Do all RC Cars have brakes?

Do all RC Cars have brakes

By Joe Rich

Do all RC Cars have brakes?

For many kids, remote controlled (RC) cars are something that we grew up with. Zooming them around the backyard, creating customized tracks, jumping them off of huge jumps; these are the things that made having RC cars so fun.

What you may not have realized is that RC cars are so much more complicated than previously assumed.
For instance, did you know that RC cars come in electric, gas, and nitro powered models?

This provides variations across RC cars that make them different in subtle ways.

But one question that gets asked frequently throughout the hobby community is “do RC cars have brakes?”

The short answer to that is “yes,” but to better understand how they work on each model, it requires a bit more of an investigation.

Electric Powered RC Cars

These are the most common kinds of RC cars available.

Generally speaking, this type of RC car uses a built-in battery that charges using some kind of port or by plugging it into an electrical outlet.

Charging times can vary based on usage and age of the battery.

But the more important question surrounding “do RC cars have brakes?” is how they work in the electric models.

Technically speaking, the electric RC models do not have brakes, at least not in the way that traditional cars have brakes.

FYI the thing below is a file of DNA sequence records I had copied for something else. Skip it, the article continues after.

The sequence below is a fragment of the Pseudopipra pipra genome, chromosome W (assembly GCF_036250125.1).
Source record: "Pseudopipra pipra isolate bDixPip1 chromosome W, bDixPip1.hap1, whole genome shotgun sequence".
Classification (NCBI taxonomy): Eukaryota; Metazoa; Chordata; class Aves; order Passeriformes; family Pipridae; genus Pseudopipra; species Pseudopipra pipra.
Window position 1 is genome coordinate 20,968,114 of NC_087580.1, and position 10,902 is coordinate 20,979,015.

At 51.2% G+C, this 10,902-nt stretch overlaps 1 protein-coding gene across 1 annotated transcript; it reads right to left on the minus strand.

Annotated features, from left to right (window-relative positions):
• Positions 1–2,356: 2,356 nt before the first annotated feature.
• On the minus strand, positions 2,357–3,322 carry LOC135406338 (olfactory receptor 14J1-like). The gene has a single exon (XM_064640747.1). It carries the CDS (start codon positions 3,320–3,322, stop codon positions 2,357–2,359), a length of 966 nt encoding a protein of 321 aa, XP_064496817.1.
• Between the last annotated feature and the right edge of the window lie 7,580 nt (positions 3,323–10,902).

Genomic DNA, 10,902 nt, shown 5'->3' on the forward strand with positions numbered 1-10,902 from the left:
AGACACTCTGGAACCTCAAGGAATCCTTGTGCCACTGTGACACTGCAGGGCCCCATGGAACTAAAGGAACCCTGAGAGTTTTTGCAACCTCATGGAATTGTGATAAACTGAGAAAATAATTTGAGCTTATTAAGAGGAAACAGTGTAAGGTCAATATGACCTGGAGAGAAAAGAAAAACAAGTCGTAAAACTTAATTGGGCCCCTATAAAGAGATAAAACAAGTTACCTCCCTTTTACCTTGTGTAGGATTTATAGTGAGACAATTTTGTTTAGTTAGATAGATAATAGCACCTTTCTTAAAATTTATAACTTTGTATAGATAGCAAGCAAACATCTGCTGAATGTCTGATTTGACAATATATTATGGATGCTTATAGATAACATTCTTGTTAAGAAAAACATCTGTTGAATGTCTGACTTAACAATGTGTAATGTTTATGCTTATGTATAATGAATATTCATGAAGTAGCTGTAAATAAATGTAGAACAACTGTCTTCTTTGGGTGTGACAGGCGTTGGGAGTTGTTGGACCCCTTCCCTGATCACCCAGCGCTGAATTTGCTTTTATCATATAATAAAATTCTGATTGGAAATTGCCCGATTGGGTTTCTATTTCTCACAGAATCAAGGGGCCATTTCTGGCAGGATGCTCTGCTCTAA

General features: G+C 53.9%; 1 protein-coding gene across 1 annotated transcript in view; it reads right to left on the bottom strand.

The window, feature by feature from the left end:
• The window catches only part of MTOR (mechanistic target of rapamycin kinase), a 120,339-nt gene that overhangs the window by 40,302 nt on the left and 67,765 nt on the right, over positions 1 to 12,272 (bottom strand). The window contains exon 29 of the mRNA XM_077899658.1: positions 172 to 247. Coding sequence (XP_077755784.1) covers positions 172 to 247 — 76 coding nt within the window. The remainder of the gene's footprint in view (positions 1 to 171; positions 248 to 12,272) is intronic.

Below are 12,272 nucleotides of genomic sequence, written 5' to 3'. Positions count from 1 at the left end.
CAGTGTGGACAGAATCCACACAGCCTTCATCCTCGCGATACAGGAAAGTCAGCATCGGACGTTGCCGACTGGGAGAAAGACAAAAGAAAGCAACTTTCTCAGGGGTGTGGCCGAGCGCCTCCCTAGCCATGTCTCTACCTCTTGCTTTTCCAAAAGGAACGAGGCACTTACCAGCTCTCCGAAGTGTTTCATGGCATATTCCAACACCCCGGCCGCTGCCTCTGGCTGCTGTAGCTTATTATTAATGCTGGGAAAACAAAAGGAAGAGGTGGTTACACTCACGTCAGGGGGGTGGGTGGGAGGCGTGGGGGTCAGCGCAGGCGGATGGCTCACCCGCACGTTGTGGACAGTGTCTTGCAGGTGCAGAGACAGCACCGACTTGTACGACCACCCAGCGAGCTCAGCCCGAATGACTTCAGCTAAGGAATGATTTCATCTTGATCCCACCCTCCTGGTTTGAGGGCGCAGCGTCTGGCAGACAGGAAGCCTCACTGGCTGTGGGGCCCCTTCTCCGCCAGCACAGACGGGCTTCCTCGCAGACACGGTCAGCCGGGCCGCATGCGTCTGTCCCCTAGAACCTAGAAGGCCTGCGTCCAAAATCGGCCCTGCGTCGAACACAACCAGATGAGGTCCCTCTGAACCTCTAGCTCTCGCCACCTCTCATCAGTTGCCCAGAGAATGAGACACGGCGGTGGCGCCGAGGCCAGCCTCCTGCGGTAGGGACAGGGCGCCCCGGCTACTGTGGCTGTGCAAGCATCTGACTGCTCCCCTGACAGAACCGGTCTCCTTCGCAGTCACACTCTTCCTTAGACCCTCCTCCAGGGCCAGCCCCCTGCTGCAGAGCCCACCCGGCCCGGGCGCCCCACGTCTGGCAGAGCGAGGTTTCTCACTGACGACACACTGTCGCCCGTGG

Instead, the braking is performed by the speed control of the car.

This happens by making the motor essentially run as a generator and, in some of the more high-frequency speed controls, you can actually charge the batteries during the braking process.

The adjustment of the “brakes” takes place when you are adjusting both the speed control and the transmitter itself.

It is also worth noting that there are different types of transmitters for electric RC cars to consider.

For the pistol-grip variety of transmitters, all you have to do is push forward with your trigger finger to apply the brakes.

As opposed to the pulling motion that is required for the throttle, the motion for the brakes is much less sensitive and you essentially have an on-off control for the braking unless you have a great feel for the trigger.

There is also the amount of braking that occurs during neutral moments – when your finger is off the trigger – that are worth taking into account.

This ultimately controls how your car not only enters turns, but goes through them.

It is a process of figuring out how much pressure to apply and when to really get an understanding of how to appropriately use your braking system.

It isn’t like traditional brakes (as covered) and it takes a bit of a learning experience to truly grasp the proper way to use it.

Nitro Powered RC Cars

Unlike the electric system, these have physical brakes that actually need to be maintained and cared for as they would on a traditional car.

They actually have little brake pads and discs – like a traditional car – that initiate the braking process.